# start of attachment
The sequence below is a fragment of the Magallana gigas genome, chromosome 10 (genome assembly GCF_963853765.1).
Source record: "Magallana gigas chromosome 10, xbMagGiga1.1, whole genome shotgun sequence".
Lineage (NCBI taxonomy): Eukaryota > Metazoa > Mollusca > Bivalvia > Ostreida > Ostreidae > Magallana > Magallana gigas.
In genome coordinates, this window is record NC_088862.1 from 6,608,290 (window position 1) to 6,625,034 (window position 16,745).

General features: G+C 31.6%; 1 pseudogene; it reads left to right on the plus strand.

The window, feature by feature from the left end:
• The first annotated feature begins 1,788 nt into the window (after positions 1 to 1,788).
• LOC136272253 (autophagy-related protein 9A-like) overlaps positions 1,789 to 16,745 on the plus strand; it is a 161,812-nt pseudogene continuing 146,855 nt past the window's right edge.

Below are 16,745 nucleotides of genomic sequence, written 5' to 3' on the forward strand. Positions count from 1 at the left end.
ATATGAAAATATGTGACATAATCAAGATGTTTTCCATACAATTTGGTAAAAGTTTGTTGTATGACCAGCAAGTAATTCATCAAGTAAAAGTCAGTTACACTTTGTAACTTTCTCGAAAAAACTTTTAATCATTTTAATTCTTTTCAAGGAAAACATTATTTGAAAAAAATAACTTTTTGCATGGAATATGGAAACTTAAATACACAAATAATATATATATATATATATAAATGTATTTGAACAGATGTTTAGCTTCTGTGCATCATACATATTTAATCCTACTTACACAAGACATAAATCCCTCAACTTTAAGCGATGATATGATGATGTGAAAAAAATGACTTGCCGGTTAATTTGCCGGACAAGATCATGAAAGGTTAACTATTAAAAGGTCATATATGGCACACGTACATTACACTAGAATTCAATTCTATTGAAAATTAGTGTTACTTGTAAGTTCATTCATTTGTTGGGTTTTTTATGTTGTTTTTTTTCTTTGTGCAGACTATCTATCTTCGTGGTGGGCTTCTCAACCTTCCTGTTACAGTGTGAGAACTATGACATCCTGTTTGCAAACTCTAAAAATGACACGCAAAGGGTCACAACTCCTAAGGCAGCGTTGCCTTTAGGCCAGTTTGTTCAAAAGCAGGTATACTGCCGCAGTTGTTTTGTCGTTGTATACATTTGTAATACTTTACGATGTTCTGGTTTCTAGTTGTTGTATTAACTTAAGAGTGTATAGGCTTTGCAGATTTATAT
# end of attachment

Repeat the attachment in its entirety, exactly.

The sequence below is a fragment of the Magallana gigas genome, chromosome 10 (genome assembly GCF_963853765.1).
Source record: "Magallana gigas chromosome 10, xbMagGiga1.1, whole genome shotgun sequence".
Lineage (NCBI taxonomy): Eukaryota > Metazoa > Mollusca > Bivalvia > Ostreida > Ostreidae > Magallana > Magallana gigas.
In genome coordinates, this window is record NC_088862.1 from 6,608,290 (window position 1) to 6,625,034 (window position 16,745).

General features: G+C 31.6%; 1 pseudogene; it reads left to right on the plus strand.

The window, feature by feature from the left end:
• The first annotated feature begins 1,788 nt into the window (after positions 1 to 1,788).
• LOC136272253 (autophagy-related protein 9A-like) overlaps positions 1,789 to 16,745 on the plus strand; it is a 161,812-nt pseudogene continuing 146,855 nt past the window's right edge.

Below are 16,745 nucleotides of genomic sequence, written 5' to 3' on the forward strand. Positions count from 1 at the left end.
ATATGAAAATATGTGACATAATCAAGATGTTTTCCATACAATTTGGTAAAAGTTTGTTGTATGACCAGCAAGTAATTCATCAAGTAAAAGTCAGTTACACTTTGTAACTTTCTCGAAAAAACTTTTAATCATTTTAATTCTTTTCAAGGAAAACATTATTTGAAAAAAATAACTTTTTGCATGGAATATGGAAACTTAAATACACAAATAATATATATATATATATATAAATGTATTTGAACAGATGTTTAGCTTCTGTGCATCATACATATTTAATCCTACTTACACAAGACATAAATCCCTCAACTTTAAGCGATGATATGATGATGTGAAAAAAATGACTTGCCGGTTAATTTGCCGGACAAGATCATGAAAGGTTAACTATTAAAAGGTCATATATGGCACACGTACATTACACTAGAATTCAATTCTATTGAAAATTAGTGTTACTTGTAAGTTCATTCATTTGTTGGGTTTTTTATGTTGTTTTTTTTCTTTGTGCAGACTATCTATCTTCGTGGTGGGCTTCTCAACCTTCCTGTTACAGTGTGAGAACTATGACATCCTGTTTGCAAACTCTAAAAATGACACGCAAAGGGTCACAACTCCTAAGGCAGCGTTGCCTTTAGGCCAGTTTGTTCAAAAGCAGGTATACTGCCGCAGTTGTTTTGTCGTTGTATACATTTGTAATACTTTACGATGTTCTGGTTTCTAGTTGTTGTATTAACTTAAGAGTGTATAGGCTTTGCAGATTTATAT